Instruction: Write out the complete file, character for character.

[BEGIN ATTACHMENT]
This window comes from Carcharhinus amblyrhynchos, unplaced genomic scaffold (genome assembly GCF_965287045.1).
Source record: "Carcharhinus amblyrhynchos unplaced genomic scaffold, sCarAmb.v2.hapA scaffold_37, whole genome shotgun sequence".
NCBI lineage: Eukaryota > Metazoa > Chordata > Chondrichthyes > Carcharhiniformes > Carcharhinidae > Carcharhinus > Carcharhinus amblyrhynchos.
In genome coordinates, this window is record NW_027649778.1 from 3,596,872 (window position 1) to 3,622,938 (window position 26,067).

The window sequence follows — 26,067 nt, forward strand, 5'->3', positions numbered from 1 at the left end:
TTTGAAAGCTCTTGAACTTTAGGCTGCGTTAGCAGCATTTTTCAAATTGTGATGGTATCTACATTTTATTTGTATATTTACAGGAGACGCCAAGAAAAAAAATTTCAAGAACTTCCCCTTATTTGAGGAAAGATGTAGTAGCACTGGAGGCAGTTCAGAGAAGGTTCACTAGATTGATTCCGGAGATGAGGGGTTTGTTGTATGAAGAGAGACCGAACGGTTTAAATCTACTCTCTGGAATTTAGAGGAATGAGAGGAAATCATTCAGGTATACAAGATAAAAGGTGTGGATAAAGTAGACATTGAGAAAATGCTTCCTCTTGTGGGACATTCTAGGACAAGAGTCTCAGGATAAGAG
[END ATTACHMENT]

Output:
This window comes from Carcharhinus amblyrhynchos, unplaced genomic scaffold (genome assembly GCF_965287045.1).
Source record: "Carcharhinus amblyrhynchos unplaced genomic scaffold, sCarAmb.v2.hapA scaffold_37, whole genome shotgun sequence".
NCBI lineage: Eukaryota > Metazoa > Chordata > Chondrichthyes > Carcharhiniformes > Carcharhinidae > Carcharhinus > Carcharhinus amblyrhynchos.
In genome coordinates, this window is record NW_027649778.1 from 3,596,872 (window position 1) to 3,622,938 (window position 26,067).

The window sequence follows — 26,067 nt, forward strand, 5'->3', positions numbered from 1 at the left end:
TTTGAAAGCTCTTGAACTTTAGGCTGCGTTAGCAGCATTTTTCAAATTGTGATGGTATCTACATTTTATTTGTATATTTACAGGAGACGCCAAGAAAAAAAATTTCAAGAACTTCCCCTTATTTGAGGAAAGATGTAGTAGCACTGGAGGCAGTTCAGAGAAGGTTCACTAGATTGATTCCGGAGATGAGGGGTTTGTTGTATGAAGAGAGACCGAACGGTTTAAATCTACTCTCTGGAATTTAGAGGAATGAGAGGAAATCATTCAGGTATACAAGATAAAAGGTGTGGATAAAGTAGACATTGAGAAAATGCTTCCTCTTGTGGGACATTCTAGGACAAGAGTCTCAGGATAAGAG